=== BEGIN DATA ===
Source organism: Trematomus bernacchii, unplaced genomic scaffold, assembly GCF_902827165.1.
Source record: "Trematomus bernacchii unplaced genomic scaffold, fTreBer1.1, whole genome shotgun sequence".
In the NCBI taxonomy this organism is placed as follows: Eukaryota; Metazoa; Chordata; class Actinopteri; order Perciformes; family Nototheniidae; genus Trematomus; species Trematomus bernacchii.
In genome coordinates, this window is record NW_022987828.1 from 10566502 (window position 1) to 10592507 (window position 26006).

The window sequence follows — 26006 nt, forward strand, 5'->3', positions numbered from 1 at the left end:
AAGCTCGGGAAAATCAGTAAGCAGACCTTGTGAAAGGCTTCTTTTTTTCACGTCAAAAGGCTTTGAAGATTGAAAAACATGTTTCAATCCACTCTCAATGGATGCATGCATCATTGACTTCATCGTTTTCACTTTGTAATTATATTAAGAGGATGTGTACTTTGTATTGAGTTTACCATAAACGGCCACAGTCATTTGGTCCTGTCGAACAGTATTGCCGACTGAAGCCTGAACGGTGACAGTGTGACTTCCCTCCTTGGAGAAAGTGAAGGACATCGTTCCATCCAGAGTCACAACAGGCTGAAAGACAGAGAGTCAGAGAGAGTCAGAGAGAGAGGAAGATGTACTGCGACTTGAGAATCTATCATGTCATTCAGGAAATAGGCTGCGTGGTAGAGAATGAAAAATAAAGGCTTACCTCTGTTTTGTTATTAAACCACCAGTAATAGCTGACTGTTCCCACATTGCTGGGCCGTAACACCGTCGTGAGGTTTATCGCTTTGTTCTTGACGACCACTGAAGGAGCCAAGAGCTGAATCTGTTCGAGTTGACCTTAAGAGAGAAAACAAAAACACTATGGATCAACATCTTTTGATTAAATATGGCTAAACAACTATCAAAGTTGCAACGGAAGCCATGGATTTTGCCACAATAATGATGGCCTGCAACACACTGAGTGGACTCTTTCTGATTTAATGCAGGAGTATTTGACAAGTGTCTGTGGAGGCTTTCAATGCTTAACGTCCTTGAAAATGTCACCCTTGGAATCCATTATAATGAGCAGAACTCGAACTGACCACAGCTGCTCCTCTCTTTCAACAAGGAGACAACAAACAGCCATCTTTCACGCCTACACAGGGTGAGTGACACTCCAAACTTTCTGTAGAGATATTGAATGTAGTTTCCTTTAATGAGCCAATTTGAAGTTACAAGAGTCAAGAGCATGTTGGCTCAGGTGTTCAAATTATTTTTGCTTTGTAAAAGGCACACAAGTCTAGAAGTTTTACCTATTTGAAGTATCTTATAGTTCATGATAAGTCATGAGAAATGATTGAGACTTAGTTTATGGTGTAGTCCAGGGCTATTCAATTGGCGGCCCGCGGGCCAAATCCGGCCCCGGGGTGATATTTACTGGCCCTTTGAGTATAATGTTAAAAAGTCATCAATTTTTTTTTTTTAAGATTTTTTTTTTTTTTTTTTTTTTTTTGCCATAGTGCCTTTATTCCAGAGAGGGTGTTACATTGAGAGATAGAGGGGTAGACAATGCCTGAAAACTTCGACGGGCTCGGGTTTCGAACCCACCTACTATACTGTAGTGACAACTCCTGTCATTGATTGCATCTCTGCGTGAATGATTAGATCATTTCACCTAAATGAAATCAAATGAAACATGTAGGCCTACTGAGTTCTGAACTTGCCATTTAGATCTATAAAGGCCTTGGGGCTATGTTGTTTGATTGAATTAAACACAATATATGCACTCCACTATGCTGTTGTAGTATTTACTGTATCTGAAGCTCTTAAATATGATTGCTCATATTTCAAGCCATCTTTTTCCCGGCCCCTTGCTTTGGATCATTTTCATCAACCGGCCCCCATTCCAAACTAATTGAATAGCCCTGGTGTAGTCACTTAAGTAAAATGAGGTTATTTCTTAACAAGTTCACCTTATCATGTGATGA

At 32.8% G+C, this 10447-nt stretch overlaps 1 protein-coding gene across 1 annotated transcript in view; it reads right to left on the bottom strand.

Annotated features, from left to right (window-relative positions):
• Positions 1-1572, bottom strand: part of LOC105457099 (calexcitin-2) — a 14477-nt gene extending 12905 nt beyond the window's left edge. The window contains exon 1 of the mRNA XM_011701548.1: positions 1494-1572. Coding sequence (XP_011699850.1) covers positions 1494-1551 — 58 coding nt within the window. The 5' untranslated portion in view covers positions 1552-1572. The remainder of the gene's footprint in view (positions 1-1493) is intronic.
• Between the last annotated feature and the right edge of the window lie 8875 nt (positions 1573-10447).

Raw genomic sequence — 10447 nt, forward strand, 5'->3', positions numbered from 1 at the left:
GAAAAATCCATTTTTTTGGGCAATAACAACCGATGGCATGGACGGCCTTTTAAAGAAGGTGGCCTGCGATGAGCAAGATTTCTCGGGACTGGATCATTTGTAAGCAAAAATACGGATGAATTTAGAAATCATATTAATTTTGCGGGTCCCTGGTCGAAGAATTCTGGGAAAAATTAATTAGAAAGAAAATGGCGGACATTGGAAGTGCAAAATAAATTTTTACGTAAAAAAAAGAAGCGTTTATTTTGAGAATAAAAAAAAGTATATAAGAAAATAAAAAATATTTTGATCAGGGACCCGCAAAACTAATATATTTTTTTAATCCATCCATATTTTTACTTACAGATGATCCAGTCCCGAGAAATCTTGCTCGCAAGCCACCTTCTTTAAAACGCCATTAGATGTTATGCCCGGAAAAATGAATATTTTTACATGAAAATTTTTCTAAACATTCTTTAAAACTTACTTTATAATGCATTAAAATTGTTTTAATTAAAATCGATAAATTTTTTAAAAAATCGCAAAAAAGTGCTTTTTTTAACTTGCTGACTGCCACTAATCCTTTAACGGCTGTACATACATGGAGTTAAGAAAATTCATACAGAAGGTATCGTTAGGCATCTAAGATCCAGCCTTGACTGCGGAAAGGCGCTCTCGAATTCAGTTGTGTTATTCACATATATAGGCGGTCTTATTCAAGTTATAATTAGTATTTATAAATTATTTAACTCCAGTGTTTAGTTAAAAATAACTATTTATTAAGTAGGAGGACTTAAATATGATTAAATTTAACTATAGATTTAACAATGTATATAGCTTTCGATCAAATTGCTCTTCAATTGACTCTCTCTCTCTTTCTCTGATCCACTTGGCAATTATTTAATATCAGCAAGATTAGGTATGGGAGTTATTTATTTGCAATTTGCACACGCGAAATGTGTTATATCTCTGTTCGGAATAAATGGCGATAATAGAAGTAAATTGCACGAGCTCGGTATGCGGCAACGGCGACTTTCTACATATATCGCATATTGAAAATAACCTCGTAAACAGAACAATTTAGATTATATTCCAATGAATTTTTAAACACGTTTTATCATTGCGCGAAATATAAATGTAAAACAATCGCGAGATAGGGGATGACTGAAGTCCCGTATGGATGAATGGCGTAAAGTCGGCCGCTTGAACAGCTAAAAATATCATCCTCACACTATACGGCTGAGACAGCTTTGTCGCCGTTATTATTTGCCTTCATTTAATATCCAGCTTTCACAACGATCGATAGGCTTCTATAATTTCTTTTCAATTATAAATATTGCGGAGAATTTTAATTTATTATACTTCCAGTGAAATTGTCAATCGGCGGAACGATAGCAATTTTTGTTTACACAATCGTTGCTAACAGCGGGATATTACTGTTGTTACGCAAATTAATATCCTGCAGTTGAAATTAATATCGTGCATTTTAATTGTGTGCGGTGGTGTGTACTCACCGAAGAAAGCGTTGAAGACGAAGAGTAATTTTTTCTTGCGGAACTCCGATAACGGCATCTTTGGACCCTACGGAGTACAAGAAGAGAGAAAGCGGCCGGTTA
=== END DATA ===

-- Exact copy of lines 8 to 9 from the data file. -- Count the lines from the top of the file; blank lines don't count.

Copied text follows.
Annotated features, from left to right (window-relative positions):
• Positions 1-1572, bottom strand: part of LOC105457099 (calexcitin-2) — a 14477-nt gene extending 12905 nt beyond the window's left edge. The window contains exon 1 of the mRNA XM_011701548.1: positions 1494-1572. Coding sequence (XP_011699850.1) covers positions 1494-1551 — 58 coding nt within the window. The 5' untranslated portion in view covers positions 1552-1572. The remainder of the gene's footprint in view (positions 1-1493) is intronic.